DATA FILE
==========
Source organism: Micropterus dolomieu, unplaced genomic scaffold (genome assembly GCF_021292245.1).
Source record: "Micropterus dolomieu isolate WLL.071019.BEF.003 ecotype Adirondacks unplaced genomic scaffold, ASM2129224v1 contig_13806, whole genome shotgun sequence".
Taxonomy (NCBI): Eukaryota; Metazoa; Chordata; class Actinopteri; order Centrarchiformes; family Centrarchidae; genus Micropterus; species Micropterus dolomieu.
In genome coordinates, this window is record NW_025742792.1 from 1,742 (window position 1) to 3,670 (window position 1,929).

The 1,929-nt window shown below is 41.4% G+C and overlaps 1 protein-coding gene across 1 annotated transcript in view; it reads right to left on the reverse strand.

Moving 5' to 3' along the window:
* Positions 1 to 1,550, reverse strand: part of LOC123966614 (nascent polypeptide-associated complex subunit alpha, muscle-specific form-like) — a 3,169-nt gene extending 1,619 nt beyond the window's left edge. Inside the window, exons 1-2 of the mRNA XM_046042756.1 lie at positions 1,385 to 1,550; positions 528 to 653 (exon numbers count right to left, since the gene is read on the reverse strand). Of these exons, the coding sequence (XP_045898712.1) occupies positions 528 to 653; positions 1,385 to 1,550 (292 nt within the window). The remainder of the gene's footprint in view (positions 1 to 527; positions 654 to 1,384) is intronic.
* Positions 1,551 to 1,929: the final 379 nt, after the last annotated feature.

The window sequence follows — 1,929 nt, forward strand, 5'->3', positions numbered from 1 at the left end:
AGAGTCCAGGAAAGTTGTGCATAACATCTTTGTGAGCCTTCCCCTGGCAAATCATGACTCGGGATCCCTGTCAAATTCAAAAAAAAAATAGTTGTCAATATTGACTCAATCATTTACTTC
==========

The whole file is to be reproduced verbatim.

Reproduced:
Source organism: Micropterus dolomieu, unplaced genomic scaffold (genome assembly GCF_021292245.1).
Source record: "Micropterus dolomieu isolate WLL.071019.BEF.003 ecotype Adirondacks unplaced genomic scaffold, ASM2129224v1 contig_13806, whole genome shotgun sequence".
Taxonomy (NCBI): Eukaryota; Metazoa; Chordata; class Actinopteri; order Centrarchiformes; family Centrarchidae; genus Micropterus; species Micropterus dolomieu.
In genome coordinates, this window is record NW_025742792.1 from 1,742 (window position 1) to 3,670 (window position 1,929).

The 1,929-nt window shown below is 41.4% G+C and overlaps 1 protein-coding gene across 1 annotated transcript in view; it reads right to left on the reverse strand.

Moving 5' to 3' along the window:
* Positions 1 to 1,550, reverse strand: part of LOC123966614 (nascent polypeptide-associated complex subunit alpha, muscle-specific form-like) — a 3,169-nt gene extending 1,619 nt beyond the window's left edge. Inside the window, exons 1-2 of the mRNA XM_046042756.1 lie at positions 1,385 to 1,550; positions 528 to 653 (exon numbers count right to left, since the gene is read on the reverse strand). Of these exons, the coding sequence (XP_045898712.1) occupies positions 528 to 653; positions 1,385 to 1,550 (292 nt within the window). The remainder of the gene's footprint in view (positions 1 to 527; positions 654 to 1,384) is intronic.
* Positions 1,551 to 1,929: the final 379 nt, after the last annotated feature.

The window sequence follows — 1,929 nt, forward strand, 5'->3', positions numbered from 1 at the left end:
AGAGTCCAGGAAAGTTGTGCATAACATCTTTGTGAGCCTTCCCCTGGCAAATCATGACTCGGGATCCCTGTCAAATTCAAAAAAAAAATAGTTGTCAATATTGACTCAATCATTTACTTC